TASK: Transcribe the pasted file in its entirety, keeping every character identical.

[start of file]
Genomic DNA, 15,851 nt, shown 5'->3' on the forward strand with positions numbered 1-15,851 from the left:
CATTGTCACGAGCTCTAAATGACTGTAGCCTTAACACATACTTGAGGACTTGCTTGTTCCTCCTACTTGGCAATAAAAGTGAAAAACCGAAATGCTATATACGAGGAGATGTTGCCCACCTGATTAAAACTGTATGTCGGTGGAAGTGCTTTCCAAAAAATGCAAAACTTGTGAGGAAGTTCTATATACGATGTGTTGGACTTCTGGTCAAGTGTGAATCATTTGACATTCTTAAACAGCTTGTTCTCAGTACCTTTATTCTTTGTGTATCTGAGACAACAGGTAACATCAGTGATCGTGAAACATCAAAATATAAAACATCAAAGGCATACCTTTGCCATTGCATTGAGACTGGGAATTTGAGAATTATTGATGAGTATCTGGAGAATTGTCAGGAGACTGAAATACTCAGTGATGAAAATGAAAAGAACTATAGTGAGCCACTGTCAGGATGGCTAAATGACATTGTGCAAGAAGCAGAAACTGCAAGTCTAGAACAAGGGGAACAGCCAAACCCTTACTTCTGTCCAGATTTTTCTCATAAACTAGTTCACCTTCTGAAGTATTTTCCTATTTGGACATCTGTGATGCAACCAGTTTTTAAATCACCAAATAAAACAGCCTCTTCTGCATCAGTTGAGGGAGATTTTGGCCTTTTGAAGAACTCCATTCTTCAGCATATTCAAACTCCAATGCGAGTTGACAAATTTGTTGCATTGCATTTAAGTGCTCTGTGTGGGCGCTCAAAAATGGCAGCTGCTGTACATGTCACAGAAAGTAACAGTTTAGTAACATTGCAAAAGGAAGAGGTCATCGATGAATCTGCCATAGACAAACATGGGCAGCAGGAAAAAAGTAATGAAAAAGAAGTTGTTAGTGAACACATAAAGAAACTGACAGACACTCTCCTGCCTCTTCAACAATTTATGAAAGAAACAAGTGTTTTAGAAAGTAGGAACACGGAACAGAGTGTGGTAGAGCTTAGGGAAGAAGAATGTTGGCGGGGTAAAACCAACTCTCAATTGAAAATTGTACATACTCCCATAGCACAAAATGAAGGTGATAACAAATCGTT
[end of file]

Genomic DNA, 15,851 nt, shown 5'->3' on the forward strand with positions numbered 1-15,851 from the left:
CATTGTCACGAGCTCTAAATGACTGTAGCCTTAACACATACTTGAGGACTTGCTTGTTCCTCCTACTTGGCAATAAAAGTGAAAAACCGAAATGCTATATACGAGGAGATGTTGCCCACCTGATTAAAACTGTATGTCGGTGGAAGTGCTTTCCAAAAAATGCAAAACTTGTGAGGAAGTTCTATATACGATGTGTTGGACTTCTGGTCAAGTGTGAATCATTTGACATTCTTAAACAGCTTGTTCTCAGTACCTTTATTCTTTGTGTATCTGAGACAACAGGTAACATCAGTGATCGTGAAACATCAAAATATAAAACATCAAAGGCATACCTTTGCCATTGCATTGAGACTGGGAATTTGAGAATTATTGATGAGTATCTGGAGAATTGTCAGGAGACTGAAATACTCAGTGATGAAAATGAAAAGAACTATAGTGAGCCACTGTCAGGATGGCTAAATGACATTGTGCAAGAAGCAGAAACTGCAAGTCTAGAACAAGGGGAACAGCCAAACCCTTACTTCTGTCCAGATTTTTCTCATAAACTAGTTCACCTTCTGAAGTATTTTCCTATTTGGACATCTGTGATGCAACCAGTTTTTAAATCACCAAATAAAACAGCCTCTTCTGCATCAGTTGAGGGAGATTTTGGCCTTTTGAAGAACTCCATTCTTCAGCATATTCAAACTCCAATGCGAGTTGACAAATTTGTTGCATTGCATTTAAGTGCTCTGTGTGGGCGCTCAAAAATGGCAGCTGCTGTACATGTCACAGAAAGTAACAGTTTAGTAACATTGCAAAAGGAAGAGGTCATCGATGAATCTGCCATAGACAAACATGGGCAGCAGGAAAAAAGTAATGAAAAAGAAGTTGTTAGTGAACACATAAAGAAACTGACAGACACTCTCCTGCCTCTTCAACAATTTATGAAAGAAACAAGTGTTTTAGAAAGTAGGAACACGGAACAGAGTGTGGTAGAGCTTAGGGAAGAAGAATGTTGGCGGGGTAAAACCAACTCTCAATTGAAAATTGTACATACTCCCATAGCACAAAATGAAGGTGATAACAAATCGTT